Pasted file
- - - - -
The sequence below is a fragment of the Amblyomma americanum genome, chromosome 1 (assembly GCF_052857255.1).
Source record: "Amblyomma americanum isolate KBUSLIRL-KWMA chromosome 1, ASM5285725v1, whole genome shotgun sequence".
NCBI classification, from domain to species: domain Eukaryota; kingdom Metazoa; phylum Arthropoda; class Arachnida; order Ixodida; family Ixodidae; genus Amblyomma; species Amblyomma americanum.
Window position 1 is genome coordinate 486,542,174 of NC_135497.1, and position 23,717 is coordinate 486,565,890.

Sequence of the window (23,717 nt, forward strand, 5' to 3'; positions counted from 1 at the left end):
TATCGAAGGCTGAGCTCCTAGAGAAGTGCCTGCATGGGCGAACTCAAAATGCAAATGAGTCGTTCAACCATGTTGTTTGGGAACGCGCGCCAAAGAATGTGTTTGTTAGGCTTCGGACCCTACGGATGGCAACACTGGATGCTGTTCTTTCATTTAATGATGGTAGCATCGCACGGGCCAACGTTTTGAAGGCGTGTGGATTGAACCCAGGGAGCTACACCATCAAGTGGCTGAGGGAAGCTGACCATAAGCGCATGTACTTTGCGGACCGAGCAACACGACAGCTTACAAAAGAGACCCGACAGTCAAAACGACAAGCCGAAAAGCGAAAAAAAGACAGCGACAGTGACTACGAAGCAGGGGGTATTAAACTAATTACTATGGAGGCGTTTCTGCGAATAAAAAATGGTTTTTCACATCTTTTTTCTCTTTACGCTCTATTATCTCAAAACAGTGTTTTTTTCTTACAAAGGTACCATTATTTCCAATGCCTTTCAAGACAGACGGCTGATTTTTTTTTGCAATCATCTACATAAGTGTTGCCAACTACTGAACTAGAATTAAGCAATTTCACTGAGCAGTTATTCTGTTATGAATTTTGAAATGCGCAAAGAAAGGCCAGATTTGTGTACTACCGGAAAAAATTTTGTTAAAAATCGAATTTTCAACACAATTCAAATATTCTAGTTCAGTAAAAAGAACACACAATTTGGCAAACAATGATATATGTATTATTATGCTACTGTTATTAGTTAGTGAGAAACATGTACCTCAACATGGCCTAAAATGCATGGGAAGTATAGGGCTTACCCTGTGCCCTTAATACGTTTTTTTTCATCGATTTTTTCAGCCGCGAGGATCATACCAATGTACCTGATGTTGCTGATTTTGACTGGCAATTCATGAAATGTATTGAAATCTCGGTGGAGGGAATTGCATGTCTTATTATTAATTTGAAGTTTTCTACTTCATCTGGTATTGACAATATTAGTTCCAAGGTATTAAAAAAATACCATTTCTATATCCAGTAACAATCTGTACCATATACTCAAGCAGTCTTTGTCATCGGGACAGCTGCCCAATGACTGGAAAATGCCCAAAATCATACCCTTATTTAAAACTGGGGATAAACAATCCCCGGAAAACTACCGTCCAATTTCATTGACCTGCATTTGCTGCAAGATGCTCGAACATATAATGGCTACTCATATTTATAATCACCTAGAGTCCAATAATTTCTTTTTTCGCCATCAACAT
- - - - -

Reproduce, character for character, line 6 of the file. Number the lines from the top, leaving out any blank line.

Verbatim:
TATCGAAGGCTGAGCTCCTAGAGAAGTGCCTGCATGGGCGAACTCAAAATGCAAATGAGTCGTTCAACCATGTTGTTTGGGAACGCGCGCCAAAGAATGTGTTTGTTAGGCTTCGGACCCTACGGATGGCAACACTGGATGCTGTTCTTTCATTTAATGATGGTAGCATCGCACGGGCCAACGTTTTGAAGGCGTGTGGATTGAACCCAGGGAGCTACACCATCAAGTGGCTGAGGGAAGCTGACCATAAGCGCATGTACTTTGCGGACCGAGCAACACGACAGCTTACAAAAGAGACCCGACAGTCAAAACGACAAGCCGAAAAGCGAAAAAAAGACAGCGACAGTGACTACGAAGCAGGGGGTATTAAACTAATTACTATGGAGGCGTTTCTGCGAATAAAAAATGGTTTTTCACATCTTTTTTCTCTTTACGCTCTATTATCTCAAAACAGTGTTTTTTTCTTACAAAGGTACCATTATTTCCAATGCCTTTCAAGACAGACGGCTGATTTTTTTTTGCAATCATCTACATAAGTGTTGCCAACTACTGAACTAGAATTAAGCAATTTCACTGAGCAGTTATTCTGTTATGAATTTTGAAATGCGCAAAGAAAGGCCAGATTTGTGTACTACCGGAAAAAATTTTGTTAAAAATCGAATTTTCAACACAATTCAAATATTCTAGTTCAGTAAAAAGAACACACAATTTGGCAAACAATGATATATGTATTATTATGCTACTGTTATTAGTTAGTGAGAAACATGTACCTCAACATGGCCTAAAATGCATGGGAAGTATAGGGCTTACCCTGTGCCCTTAATACGTTTTTTTTCATCGATTTTTTCAGCCGCGAGGATCATACCAATGTACCTGATGTTGCTGATTTTGACTGGCAATTCATGAAATGTATTGAAATCTCGGTGGAGGGAATTGCATGTCTTATTATTAATTTGAAGTTTTCTACTTCATCTGGTATTGACAATATTAGTTCCAAGGTATTAAAAAAATACCATTTCTATATCCAGTAACAATCTGTACCATATACTCAAGCAGTCTTTGTCATCGGGACAGCTGCCCAATGACTGGAAAATGCCCAAAATCATACCCTTATTTAAAACTGGGGATAAACAATCCCCGGAAAACTACCGTCCAATTTCATTGACCTGCATTTGCTGCAAGATGCTCGAACATATAATGGCTACTCATATTTATAATCACCTAGAGTCCAATAATTTCTTTTTTCGCCATCAACAT